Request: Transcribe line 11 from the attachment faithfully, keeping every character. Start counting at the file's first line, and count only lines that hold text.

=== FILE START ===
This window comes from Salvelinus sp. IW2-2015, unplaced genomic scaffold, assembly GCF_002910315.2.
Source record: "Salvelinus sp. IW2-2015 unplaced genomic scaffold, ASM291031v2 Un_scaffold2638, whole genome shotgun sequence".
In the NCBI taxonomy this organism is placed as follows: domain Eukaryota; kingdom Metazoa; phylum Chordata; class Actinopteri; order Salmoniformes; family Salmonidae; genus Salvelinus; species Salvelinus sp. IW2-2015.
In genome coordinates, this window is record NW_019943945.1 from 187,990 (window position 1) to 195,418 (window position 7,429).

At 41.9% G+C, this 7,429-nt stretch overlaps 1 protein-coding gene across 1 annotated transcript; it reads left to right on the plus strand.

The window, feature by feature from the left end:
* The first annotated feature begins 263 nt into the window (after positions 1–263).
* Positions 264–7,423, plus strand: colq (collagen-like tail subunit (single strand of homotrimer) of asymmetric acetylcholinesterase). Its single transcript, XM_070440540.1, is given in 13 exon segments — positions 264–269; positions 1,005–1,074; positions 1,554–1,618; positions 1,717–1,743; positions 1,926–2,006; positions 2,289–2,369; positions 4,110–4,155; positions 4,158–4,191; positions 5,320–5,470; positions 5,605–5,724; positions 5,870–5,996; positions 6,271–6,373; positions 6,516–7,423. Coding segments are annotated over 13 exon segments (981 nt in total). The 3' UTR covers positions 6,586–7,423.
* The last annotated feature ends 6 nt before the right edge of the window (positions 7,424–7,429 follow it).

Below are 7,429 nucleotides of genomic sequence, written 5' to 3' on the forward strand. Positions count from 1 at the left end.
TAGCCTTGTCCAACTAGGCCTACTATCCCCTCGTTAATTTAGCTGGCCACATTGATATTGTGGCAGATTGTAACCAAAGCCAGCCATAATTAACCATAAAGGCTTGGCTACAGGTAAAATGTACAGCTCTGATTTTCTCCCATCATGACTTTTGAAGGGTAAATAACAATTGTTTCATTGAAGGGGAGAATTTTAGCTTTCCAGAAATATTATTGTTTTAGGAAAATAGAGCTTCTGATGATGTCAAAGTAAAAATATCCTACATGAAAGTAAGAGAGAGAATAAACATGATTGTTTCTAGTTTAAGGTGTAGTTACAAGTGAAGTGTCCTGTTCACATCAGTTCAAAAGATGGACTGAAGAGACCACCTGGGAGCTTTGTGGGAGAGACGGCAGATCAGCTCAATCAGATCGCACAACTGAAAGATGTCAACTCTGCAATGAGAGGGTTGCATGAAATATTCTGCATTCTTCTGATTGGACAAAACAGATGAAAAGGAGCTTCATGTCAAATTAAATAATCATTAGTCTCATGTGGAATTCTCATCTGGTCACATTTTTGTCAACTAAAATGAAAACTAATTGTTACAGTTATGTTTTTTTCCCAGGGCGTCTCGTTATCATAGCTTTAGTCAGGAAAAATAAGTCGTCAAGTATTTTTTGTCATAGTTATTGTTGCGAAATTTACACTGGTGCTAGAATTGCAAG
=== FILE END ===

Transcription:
TAGCCTTGTCCAACTAGGCCTACTATCCCCTCGTTAATTTAGCTGGCCACATTGATATTGTGGCAGATTGTAACCAAAGCCAGCCATAATTAACCATAAAGGCTTGGCTACAGGTAAAATGTACAGCTCTGATTTTCTCCCATCATGACTTTTGAAGGGTAAATAACAATTGTTTCATTGAAGGGGAGAATTTTAGCTTTCCAGAAATATTATTGTTTTAGGAAAATAGAGCTTCTGATGATGTCAAAGTAAAAATATCCTACATGAAAGTAAGAGAGAGAATAAACATGATTGTTTCTAGTTTAAGGTGTAGTTACAAGTGAAGTGTCCTGTTCACATCAGTTCAAAAGATGGACTGAAGAGACCACCTGGGAGCTTTGTGGGAGAGACGGCAGATCAGCTCAATCAGATCGCACAACTGAAAGATGTCAACTCTGCAATGAGAGGGTTGCATGAAATATTCTGCATTCTTCTGATTGGACAAAACAGATGAAAAGGAGCTTCATGTCAAATTAAATAATCATTAGTCTCATGTGGAATTCTCATCTGGTCACATTTTTGTCAACTAAAATGAAAACTAATTGTTACAGTTATGTTTTTTTCCCAGGGCGTCTCGTTATCATAGCTTTAGTCAGGAAAAATAAGTCGTCAAGTATTTTTTGTCATAGTTATTGTTGCGAAATTTACACTGGTGCTAGAATTGCAAG